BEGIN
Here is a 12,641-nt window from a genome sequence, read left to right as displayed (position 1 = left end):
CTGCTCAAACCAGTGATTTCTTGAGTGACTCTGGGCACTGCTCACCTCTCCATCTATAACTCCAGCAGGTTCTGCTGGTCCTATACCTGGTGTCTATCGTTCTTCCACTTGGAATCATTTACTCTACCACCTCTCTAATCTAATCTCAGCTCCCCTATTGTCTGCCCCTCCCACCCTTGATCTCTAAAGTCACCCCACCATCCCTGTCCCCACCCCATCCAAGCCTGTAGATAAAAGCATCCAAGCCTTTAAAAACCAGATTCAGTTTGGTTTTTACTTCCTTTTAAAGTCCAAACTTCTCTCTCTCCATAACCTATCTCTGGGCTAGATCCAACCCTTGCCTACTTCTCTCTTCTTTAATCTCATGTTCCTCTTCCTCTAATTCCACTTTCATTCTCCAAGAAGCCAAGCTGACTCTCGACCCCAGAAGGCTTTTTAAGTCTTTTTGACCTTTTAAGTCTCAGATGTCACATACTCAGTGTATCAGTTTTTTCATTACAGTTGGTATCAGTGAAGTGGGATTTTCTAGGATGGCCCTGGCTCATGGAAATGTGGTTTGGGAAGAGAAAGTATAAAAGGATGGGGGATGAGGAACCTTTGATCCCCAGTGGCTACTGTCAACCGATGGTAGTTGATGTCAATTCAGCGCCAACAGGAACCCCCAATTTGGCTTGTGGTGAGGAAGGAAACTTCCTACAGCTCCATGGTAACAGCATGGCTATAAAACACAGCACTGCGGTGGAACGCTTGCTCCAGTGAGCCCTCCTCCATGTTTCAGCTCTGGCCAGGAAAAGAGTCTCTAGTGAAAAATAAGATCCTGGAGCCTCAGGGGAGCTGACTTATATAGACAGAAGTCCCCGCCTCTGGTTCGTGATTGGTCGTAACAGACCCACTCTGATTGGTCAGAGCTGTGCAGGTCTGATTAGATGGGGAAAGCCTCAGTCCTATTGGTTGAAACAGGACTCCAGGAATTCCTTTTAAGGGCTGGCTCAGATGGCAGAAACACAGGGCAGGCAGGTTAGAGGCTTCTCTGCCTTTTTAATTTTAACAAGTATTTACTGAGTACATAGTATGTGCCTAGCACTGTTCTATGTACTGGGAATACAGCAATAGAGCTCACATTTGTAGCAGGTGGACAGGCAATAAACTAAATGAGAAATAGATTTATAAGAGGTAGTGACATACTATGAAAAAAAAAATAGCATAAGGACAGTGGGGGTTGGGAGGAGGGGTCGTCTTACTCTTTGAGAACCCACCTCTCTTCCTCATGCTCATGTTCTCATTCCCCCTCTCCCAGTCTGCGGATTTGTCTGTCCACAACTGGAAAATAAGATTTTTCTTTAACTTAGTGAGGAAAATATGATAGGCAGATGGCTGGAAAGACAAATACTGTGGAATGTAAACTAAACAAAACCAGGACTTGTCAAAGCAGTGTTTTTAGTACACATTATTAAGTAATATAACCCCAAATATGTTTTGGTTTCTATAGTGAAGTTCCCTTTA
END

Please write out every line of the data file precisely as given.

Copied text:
Here is a 12,641-nt window from a genome sequence, read left to right as displayed (position 1 = left end):
CTGCTCAAACCAGTGATTTCTTGAGTGACTCTGGGCACTGCTCACCTCTCCATCTATAACTCCAGCAGGTTCTGCTGGTCCTATACCTGGTGTCTATCGTTCTTCCACTTGGAATCATTTACTCTACCACCTCTCTAATCTAATCTCAGCTCCCCTATTGTCTGCCCCTCCCACCCTTGATCTCTAAAGTCACCCCACCATCCCTGTCCCCACCCCATCCAAGCCTGTAGATAAAAGCATCCAAGCCTTTAAAAACCAGATTCAGTTTGGTTTTTACTTCCTTTTAAAGTCCAAACTTCTCTCTCTCCATAACCTATCTCTGGGCTAGATCCAACCCTTGCCTACTTCTCTCTTCTTTAATCTCATGTTCCTCTTCCTCTAATTCCACTTTCATTCTCCAAGAAGCCAAGCTGACTCTCGACCCCAGAAGGCTTTTTAAGTCTTTTTGACCTTTTAAGTCTCAGATGTCACATACTCAGTGTATCAGTTTTTTCATTACAGTTGGTATCAGTGAAGTGGGATTTTCTAGGATGGCCCTGGCTCATGGAAATGTGGTTTGGGAAGAGAAAGTATAAAAGGATGGGGGATGAGGAACCTTTGATCCCCAGTGGCTACTGTCAACCGATGGTAGTTGATGTCAATTCAGCGCCAACAGGAACCCCCAATTTGGCTTGTGGTGAGGAAGGAAACTTCCTACAGCTCCATGGTAACAGCATGGCTATAAAACACAGCACTGCGGTGGAACGCTTGCTCCAGTGAGCCCTCCTCCATGTTTCAGCTCTGGCCAGGAAAAGAGTCTCTAGTGAAAAATAAGATCCTGGAGCCTCAGGGGAGCTGACTTATATAGACAGAAGTCCCCGCCTCTGGTTCGTGATTGGTCGTAACAGACCCACTCTGATTGGTCAGAGCTGTGCAGGTCTGATTAGATGGGGAAAGCCTCAGTCCTATTGGTTGAAACAGGACTCCAGGAATTCCTTTTAAGGGCTGGCTCAGATGGCAGAAACACAGGGCAGGCAGGTTAGAGGCTTCTCTGCCTTTTTAATTTTAACAAGTATTTACTGAGTACATAGTATGTGCCTAGCACTGTTCTATGTACTGGGAATACAGCAATAGAGCTCACATTTGTAGCAGGTGGACAGGCAATAAACTAAATGAGAAATAGATTTATAAGAGGTAGTGACATACTATGAAAAAAAAAATAGCATAAGGACAGTGGGGGTTGGGAGGAGGGGTCGTCTTACTCTTTGAGAACCCACCTCTCTTCCTCATGCTCATGTTCTCATTCCCCCTCTCCCAGTCTGCGGATTTGTCTGTCCACAACTGGAAAATAAGATTTTTCTTTAACTTAGTGAGGAAAATATGATAGGCAGATGGCTGGAAAGACAAATACTGTGGAATGTAAACTAAACAAAACCAGGACTTGTCAAAGCAGTGTTTTTAGTACACATTATTAAGTAATATAACCCCAAATATGTTTTGGTTTCTATAGTGAAGTTCCCTTTA